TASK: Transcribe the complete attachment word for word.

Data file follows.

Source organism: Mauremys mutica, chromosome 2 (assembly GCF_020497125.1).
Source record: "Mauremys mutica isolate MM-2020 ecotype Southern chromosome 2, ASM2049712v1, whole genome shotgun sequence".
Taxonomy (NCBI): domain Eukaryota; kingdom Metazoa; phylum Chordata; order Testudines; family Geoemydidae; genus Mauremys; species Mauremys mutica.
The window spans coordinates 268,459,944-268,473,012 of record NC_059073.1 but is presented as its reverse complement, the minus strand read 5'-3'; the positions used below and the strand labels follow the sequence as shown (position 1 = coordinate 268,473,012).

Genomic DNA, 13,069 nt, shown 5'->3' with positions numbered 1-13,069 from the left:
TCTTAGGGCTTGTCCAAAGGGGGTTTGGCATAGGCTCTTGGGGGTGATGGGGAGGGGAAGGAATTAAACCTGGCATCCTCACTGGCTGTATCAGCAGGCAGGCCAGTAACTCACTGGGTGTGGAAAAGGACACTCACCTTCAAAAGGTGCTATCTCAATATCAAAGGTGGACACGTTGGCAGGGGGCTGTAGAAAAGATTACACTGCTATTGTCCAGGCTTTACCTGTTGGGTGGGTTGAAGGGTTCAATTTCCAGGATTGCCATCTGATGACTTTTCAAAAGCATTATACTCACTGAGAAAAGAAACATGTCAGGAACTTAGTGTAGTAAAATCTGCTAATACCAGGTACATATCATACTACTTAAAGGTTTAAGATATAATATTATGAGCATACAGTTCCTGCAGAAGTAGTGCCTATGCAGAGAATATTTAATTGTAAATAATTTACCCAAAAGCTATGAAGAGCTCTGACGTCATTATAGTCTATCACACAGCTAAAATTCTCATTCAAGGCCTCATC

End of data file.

Source organism: Mauremys mutica, chromosome 2 (assembly GCF_020497125.1).
Source record: "Mauremys mutica isolate MM-2020 ecotype Southern chromosome 2, ASM2049712v1, whole genome shotgun sequence".
Taxonomy (NCBI): domain Eukaryota; kingdom Metazoa; phylum Chordata; order Testudines; family Geoemydidae; genus Mauremys; species Mauremys mutica.
The window spans coordinates 268,459,944-268,473,012 of record NC_059073.1 but is presented as its reverse complement, the minus strand read 5'-3'; the positions used below and the strand labels follow the sequence as shown (position 1 = coordinate 268,473,012).

Genomic DNA, 13,069 nt, shown 5'->3' with positions numbered 1-13,069 from the left:
TCTTAGGGCTTGTCCAAAGGGGGTTTGGCATAGGCTCTTGGGGGTGATGGGGAGGGGAAGGAATTAAACCTGGCATCCTCACTGGCTGTATCAGCAGGCAGGCCAGTAACTCACTGGGTGTGGAAAAGGACACTCACCTTCAAAAGGTGCTATCTCAATATCAAAGGTGGACACGTTGGCAGGGGGCTGTAGAAAAGATTACACTGCTATTGTCCAGGCTTTACCTGTTGGGTGGGTTGAAGGGTTCAATTTCCAGGATTGCCATCTGATGACTTTTCAAAAGCATTATACTCACTGAGAAAAGAAACATGTCAGGAACTTAGTGTAGTAAAATCTGCTAATACCAGGTACATATCATACTACTTAAAGGTTTAAGATATAATATTATGAGCATACAGTTCCTGCAGAAGTAGTGCCTATGCAGAGAATATTTAATTGTAAATAATTTACCCAAAAGCTATGAAGAGCTCTGACGTCATTATAGTCTATCACACAGCTAAAATTCTCATTCAAGGCCTCATC